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Divrei Torah

Ben Zoma would say: Who is wise? One who learns from every man. As is stated (Psalms 119:99): "From all my teachers I have grown wise, for Your testimonials are my meditation."

 

 

Parsha Va’Ethanan: DT 3:23-7:11

 

Parsha V’Ethanan is a contrast in polar opposites; Love and hate, deliberateness and arbitrariness, proportionate justice and disproportionate justice…

Here we are given the Ten Devarim for a second time, and these are different from the first set in some material ways.

Here we are given the Shema and commanded to love God while God also commands us to commit genocide against indigenous tribes in Canaan.

We are given rules of justice not to commit murder, adultery, theft or fraud in the here and now and yet G-d tells us that He will punish our children and our children’s children for our sins even if they have done no sins their own.

The Parsha reminds us that Moses was punished for his sin at Meribah where instead of speaking to the rock to get water(as commanded by G-d in Nu 20, he hits it, which G-d actually commanded him to do in Ex 17! And for this sin he is denied entrance into the Land of Israel.

In recounting the incident with water and the rock, instead of accepting his own sin at Meribah (if indeed there was any objective sin to be punished), Moses tells the Israelites that his punishment was their fault. This sounds like his brother Aaron telling Moses that the Golden Calf just came out of the fire on its own, rather than Aaron creating it.

We are left to be perplexed by the Text of Va’Ethanan. Things just do not seem to be consistent or add up.

How does the Deuteronomist understand G-d? Is this an arbitrary and capricious god or is this really the god of mercy and compassion?

Perhaps a clue can be found in two sentences within the Parsha :

In Dt 4:35, the Text tells us that “it has been clearly demonstrated to you that the Lord alone is G-d, there is none beside Him.”

“Ay nod milvado” (there is none besides Him) can also be translated “there is nothing else”.

In DT 4:39, the Text says “Know therefore this day and keep in mind that the Lord alone is G-d in heaven above and on earth below: there is no other. (“Ayn od” (no other)can also be translated, “none or nothing else”).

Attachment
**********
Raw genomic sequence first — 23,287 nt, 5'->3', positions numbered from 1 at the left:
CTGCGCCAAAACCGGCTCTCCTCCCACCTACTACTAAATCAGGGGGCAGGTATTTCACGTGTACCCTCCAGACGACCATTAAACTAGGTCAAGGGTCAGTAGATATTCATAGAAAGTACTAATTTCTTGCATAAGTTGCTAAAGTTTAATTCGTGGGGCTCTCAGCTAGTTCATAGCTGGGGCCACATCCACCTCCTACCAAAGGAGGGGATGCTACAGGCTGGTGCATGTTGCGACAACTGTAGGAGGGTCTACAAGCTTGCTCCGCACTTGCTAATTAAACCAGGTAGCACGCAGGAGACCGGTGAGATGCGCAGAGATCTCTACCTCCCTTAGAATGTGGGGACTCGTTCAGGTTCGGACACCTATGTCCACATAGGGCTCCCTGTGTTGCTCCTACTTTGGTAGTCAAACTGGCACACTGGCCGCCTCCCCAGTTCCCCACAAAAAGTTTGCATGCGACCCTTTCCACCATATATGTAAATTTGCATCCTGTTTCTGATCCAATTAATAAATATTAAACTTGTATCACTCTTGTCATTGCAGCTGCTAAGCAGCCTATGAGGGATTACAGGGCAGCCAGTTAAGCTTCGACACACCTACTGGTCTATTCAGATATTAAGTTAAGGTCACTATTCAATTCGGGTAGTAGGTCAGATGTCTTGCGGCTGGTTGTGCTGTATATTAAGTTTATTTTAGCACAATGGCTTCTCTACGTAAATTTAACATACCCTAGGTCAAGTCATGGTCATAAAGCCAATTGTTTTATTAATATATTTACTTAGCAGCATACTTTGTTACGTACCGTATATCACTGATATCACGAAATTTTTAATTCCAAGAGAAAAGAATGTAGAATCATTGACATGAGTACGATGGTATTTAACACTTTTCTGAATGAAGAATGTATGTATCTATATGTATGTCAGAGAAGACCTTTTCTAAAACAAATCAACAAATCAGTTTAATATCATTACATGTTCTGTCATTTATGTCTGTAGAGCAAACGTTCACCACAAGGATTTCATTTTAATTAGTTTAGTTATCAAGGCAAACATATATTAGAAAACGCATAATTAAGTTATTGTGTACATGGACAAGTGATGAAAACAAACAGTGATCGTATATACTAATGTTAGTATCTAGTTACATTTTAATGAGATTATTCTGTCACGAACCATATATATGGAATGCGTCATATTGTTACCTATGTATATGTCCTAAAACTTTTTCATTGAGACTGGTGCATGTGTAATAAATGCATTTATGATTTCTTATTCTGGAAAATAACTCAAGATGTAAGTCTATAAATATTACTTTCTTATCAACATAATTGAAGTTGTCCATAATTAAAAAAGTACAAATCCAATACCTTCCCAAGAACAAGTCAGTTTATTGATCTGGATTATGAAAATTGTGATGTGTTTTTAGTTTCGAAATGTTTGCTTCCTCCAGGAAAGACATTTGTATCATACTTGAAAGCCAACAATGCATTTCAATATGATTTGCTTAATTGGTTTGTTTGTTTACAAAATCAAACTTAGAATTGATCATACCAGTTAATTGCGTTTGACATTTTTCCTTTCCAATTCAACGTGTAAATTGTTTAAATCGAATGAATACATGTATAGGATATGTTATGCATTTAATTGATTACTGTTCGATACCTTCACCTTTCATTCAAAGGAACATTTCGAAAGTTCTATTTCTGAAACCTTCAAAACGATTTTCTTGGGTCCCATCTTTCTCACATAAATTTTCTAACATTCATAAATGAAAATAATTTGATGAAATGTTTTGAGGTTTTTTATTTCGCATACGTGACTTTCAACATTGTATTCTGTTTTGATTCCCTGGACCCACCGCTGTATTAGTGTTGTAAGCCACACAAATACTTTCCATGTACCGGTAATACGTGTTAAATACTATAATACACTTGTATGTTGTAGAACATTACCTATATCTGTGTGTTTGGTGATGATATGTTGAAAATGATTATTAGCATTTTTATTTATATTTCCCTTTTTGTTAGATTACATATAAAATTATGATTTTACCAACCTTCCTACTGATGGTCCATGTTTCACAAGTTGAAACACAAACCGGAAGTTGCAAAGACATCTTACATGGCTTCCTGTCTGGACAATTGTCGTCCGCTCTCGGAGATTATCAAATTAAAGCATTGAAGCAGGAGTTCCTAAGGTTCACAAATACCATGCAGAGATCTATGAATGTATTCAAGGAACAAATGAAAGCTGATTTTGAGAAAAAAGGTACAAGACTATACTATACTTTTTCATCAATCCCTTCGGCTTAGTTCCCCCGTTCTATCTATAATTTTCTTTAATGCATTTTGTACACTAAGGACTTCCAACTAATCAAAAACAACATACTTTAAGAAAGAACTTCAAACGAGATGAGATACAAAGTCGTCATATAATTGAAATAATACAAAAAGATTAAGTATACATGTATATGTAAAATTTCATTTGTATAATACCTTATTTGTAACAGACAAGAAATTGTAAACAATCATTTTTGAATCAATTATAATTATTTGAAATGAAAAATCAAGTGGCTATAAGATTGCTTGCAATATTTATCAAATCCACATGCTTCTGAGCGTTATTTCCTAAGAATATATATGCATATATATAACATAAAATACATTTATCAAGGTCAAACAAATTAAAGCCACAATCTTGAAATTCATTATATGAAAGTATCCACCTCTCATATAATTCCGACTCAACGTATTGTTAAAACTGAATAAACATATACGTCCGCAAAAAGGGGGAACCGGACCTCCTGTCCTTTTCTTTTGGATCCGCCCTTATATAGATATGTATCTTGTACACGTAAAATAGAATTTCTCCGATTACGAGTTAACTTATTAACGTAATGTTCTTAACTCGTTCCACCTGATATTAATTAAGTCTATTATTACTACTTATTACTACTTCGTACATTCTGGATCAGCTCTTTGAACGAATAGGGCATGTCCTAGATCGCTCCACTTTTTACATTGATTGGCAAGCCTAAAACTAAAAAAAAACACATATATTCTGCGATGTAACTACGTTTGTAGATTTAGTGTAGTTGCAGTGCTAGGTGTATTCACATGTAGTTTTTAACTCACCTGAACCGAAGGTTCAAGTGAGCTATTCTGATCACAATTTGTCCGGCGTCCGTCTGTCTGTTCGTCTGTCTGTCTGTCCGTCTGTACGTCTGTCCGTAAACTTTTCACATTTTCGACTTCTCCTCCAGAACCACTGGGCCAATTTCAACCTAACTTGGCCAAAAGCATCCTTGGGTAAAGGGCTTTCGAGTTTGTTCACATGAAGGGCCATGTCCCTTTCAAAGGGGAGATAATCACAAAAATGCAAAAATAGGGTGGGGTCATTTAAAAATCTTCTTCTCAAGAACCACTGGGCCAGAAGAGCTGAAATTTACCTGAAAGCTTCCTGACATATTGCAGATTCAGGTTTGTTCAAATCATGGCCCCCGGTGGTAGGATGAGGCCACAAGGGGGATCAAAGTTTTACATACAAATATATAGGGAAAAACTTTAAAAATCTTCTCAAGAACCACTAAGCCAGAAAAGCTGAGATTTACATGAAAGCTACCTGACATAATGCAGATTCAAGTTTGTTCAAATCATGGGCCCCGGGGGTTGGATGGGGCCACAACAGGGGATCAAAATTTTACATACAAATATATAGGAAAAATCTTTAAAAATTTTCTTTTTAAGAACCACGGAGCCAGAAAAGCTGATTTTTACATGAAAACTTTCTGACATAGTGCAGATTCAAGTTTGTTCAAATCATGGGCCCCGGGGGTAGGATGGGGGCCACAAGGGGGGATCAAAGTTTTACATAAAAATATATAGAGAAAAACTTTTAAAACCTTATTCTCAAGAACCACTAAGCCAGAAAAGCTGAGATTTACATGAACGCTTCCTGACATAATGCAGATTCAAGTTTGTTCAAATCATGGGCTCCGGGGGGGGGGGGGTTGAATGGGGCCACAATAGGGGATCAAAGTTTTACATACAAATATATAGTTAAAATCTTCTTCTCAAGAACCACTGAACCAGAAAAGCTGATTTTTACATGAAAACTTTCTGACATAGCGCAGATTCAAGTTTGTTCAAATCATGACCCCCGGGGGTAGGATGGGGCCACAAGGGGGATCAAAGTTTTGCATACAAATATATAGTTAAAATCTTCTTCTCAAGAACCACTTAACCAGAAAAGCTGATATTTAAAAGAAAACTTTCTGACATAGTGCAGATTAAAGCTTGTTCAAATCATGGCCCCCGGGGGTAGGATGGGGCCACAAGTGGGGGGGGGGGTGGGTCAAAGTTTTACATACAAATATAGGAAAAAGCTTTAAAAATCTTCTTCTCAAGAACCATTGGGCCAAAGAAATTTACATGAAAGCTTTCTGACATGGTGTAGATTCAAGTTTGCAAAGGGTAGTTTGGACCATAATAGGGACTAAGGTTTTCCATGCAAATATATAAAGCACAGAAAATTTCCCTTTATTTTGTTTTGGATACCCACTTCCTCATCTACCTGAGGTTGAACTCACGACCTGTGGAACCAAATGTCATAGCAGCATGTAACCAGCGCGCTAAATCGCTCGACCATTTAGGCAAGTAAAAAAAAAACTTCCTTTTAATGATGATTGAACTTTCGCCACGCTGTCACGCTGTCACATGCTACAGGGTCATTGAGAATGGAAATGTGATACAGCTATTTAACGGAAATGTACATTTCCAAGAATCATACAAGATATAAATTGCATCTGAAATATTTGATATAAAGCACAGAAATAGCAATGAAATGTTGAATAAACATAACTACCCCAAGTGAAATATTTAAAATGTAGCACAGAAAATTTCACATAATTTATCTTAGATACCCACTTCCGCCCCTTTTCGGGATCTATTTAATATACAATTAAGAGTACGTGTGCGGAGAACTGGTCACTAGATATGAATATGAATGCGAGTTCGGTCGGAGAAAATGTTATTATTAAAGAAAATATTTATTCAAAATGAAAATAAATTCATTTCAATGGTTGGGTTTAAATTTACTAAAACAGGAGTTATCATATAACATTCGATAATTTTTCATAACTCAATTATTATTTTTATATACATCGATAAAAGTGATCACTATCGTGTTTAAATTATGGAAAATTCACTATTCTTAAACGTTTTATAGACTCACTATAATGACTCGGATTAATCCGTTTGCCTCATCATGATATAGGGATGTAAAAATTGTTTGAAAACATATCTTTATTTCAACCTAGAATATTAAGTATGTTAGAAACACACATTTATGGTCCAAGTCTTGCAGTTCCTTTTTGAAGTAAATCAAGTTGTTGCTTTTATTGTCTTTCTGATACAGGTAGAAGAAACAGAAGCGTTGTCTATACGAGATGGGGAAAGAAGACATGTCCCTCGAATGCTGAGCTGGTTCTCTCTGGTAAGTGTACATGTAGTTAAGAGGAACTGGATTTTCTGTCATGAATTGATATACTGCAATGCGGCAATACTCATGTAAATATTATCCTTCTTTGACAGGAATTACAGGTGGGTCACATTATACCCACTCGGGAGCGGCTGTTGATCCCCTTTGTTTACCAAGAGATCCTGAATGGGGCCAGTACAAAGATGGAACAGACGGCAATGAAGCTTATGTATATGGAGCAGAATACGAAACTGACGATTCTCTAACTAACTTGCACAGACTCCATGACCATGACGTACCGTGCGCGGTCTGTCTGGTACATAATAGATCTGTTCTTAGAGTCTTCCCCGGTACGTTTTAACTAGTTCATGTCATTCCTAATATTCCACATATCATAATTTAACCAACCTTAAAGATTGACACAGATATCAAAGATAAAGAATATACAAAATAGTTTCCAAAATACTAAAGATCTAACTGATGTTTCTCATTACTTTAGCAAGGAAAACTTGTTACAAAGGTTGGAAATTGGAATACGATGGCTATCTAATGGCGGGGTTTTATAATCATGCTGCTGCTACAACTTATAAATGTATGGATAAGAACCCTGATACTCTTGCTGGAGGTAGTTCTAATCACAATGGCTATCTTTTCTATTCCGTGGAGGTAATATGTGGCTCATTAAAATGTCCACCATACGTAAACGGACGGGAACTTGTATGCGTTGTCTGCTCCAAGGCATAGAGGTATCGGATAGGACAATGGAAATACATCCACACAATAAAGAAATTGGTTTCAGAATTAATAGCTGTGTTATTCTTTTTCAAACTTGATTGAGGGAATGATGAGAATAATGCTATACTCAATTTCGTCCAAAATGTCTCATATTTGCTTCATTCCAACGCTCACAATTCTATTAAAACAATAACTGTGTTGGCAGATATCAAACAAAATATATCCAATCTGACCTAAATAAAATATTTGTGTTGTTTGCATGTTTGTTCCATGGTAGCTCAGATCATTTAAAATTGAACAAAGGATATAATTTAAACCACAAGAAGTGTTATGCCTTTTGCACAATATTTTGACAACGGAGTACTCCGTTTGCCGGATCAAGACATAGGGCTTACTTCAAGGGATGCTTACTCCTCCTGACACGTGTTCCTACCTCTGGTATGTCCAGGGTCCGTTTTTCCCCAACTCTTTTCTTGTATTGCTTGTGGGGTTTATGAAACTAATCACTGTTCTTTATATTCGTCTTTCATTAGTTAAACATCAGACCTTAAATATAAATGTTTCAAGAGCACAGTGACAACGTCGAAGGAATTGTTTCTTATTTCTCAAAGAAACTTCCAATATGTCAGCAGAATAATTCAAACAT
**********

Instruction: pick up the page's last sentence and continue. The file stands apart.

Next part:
Perhaps these are clues to how the Deuteronomist wants us to conceive of G-d. Surely in the Text G-d is complex; at once compassionate and also arbitrary, just and forgiving but also genocidal. Yet, the text tells us G-d is alone…a unity…One…Ehad.

Human beings are complex as well. We are told in Genesis that we are Bezelem Elohim “created in the image of G-d”. Yet, the Kabbalists tell us that the Eyn Sof is ineffable. It cannot be represented or described in any way. And It is one thing, alone, a unity of everything.

Judaism does not postulate a good god and an evil god. Only one god. And we are a reflection of that unity.

Surely that means that human beings contain both good and evil at the same time. We can be horrible to each other. And we can be compassionate. We can be just and fair. And we can be capricious. We are a reflection of the Divine as described in Deuteronomy.

Or. one might ask, is the Divine a reflection of the text upon our own selves?

Pirke Avot tells us, we have free will and choice.

Does G-d have also free will and choice? Or is G-d trapped within the basic dualism of good and evil which makes up the world?

In Mesechet Brachos it tells us the G-d also prays…”. G-d prays to G-d, “May My attribute of mercy exceed my attribute of wrath.” G-d prays to god to ensure that the choices of goodness occur and overcome the choices of evil.

Genocide is evil. How can G-d command this and also command us to love this very G-d who commanded genocide?

Perhaps, in reflection of the divine, we have to ask how can we pray to improve our own character to embrace the good and eschew the evil that exists within all of us.

This is the continual struggle to be human, to be Bezelem Elohim. The fact that it is a struggle is seen in the name” Israel “given to Jacob by the man with whom he struggled on the mountain. Israel is the one who struggles with G-d. And, if we are a reflection of the divine, then our struggle is with our own selves. Indeed, various commentators have reflected on the word “man” with whom Jacob struggled. It does not say an angel or G-d. It says he struggled with a man. Some of the commentators say he struggled with himself.

To pray in Hebrew is l’hitpalel. This is a reflexive verb indicting that in prayer we are praying to improve ourselves… just as G-d prays to have his attribute of mercy overcome His attribute of wrath.

So, as Yom Kippur soon approaches let us take to heart a message within Va’Ethanan… let us meditate on ourselves, ask ourselves for forgiveness and ask the universe to help us adopt our attributes of kindness, compassion and mercy over our attributes of wrath, hostility and arbitrariness.

Let us struggle, as Hashem struggles, to be better than we are and can become.

Va’Ethanan means “and I pleaded”. Perhaps this message of struggling with ourselves is contained within the first words of this Parsha. As Moses pleaded with HaShem, let us plead with our divine natures to be better people.

Then, perhaps, as Pirke Avot tells us, the world will stand on three things; on truth, on justice and on peace.

Shabbat Shalom

Stu Forman gave this D’var torah on July 24, 2021 at Congregation Eitz Chaim, Monroe, NY

Tue, January 18 2022 16 Shevat 5782